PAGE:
Support Question of the Week: When does the Aardvark I2C/SPI Host Adapter Enable Clock Stretching?

We are using the AardvarkTM I2C SPI Host Adapter as an I2C slave to test a master I2C port on another device. It appears the Aardvark adapter is using clock stretch while it is configured as a slave. Can you tell us what causes clock stretching - when we should expect to see that feature?

The Aardvark I2C/SPI Host Adapter is a powerful and economical general-purpose host adapter for I2C and SPI circuits Figure 1: Aardvark I2C/SPI Host Adapter

 

Thanks for your question! The Aardvark I2C/SPI Host Adapter supports the I2C clock stretch feature, which is always enabled; clock stretch cannot be disabled. Clock stretching holding the SCL (serial clock) line low can occur when the Aardvark adapter is functioning as a master device or a slave device.

 

On an I2C bus, either master or slave devices can hold SCL low to generate clock stretch. Figure 2: I2C Bus

 

Per the I2C specification, both master devices and slave devices can initiate clock stretch. Following are the two reasons for clock stretch to occur:

  1. In I2C communication, the master devices controls the clock speed, and will perform a clock stretch when it needs to slow down the clock.
  2. Although the master device controls the clock speed, a slave device can perform clock stretching when it needs more time to store a received byte or to prepare another byte to be transmitted.  A slave device can also perform a clock stretch after receiving and acknowledging a byte. This feature allows the slave to force the master into a wait state until the slave is ready for the next byte transfer. For example, a slave microprocessor may need additional time to process an interrupt, get the data and place it in its transmission register; an EEPROM, however, does not have such internal functions, and does not need clock stretching.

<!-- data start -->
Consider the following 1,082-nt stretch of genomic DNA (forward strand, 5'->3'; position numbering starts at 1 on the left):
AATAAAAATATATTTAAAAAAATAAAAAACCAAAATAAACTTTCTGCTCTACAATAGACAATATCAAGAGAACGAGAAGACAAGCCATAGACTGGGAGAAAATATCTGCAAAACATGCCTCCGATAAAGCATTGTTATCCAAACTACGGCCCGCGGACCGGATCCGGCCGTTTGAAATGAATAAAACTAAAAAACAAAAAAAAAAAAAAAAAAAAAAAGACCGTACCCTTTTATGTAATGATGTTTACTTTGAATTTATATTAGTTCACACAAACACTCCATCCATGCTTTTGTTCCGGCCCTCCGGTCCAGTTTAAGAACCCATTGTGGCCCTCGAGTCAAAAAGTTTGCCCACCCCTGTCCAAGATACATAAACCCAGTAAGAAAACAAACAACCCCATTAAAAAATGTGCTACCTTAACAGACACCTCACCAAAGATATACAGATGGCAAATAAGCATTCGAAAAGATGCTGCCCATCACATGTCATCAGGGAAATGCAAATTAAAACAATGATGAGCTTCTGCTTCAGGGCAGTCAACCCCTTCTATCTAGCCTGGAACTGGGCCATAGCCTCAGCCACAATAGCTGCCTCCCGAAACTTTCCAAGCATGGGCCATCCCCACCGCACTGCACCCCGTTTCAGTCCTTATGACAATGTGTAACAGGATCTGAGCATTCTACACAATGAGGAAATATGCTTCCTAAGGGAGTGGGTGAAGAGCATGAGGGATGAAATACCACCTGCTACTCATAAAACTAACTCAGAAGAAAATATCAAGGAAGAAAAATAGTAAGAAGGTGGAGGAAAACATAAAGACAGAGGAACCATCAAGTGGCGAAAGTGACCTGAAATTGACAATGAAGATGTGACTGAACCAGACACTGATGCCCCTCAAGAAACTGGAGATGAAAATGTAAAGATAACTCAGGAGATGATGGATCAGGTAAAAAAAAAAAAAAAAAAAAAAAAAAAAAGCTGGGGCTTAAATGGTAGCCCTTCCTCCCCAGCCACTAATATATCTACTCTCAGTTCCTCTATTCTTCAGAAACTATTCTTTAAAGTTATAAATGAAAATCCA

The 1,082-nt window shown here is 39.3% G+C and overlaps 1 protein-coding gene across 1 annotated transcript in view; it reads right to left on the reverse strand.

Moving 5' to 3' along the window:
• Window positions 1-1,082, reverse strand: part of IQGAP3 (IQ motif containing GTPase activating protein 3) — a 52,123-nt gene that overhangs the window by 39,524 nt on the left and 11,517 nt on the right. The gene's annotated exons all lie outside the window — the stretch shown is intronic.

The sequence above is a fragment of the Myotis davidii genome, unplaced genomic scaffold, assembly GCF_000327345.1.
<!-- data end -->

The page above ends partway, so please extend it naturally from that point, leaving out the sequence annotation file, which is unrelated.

When the Aardvark adapter is configured to slave mode, it can generate clock stretch when it needs to perform and finish its internal function. For example, the Aardvark adapter can generate clock stretch when it needs more time to store a received byte or prepare another byte to be transmitted. The Aardvark adapter can generate the clock stretch before restart or before start, depending on the configuration, system setup and traffic.

For additional information about clock stretching, please refer to section 3.1.9  of the I2C specification. For more information about the Aardvark I2C Host Adapter and other Total Phase products, please refer to the following documents:

 Aardvark Adapter User Manual
Total Phase Products
Product Selector Guide

We hope this answers your question. If you have other questions about our host adapters or other Total Phase products, feel free to email us at sales@totalphase.com or submit a request for technical support.

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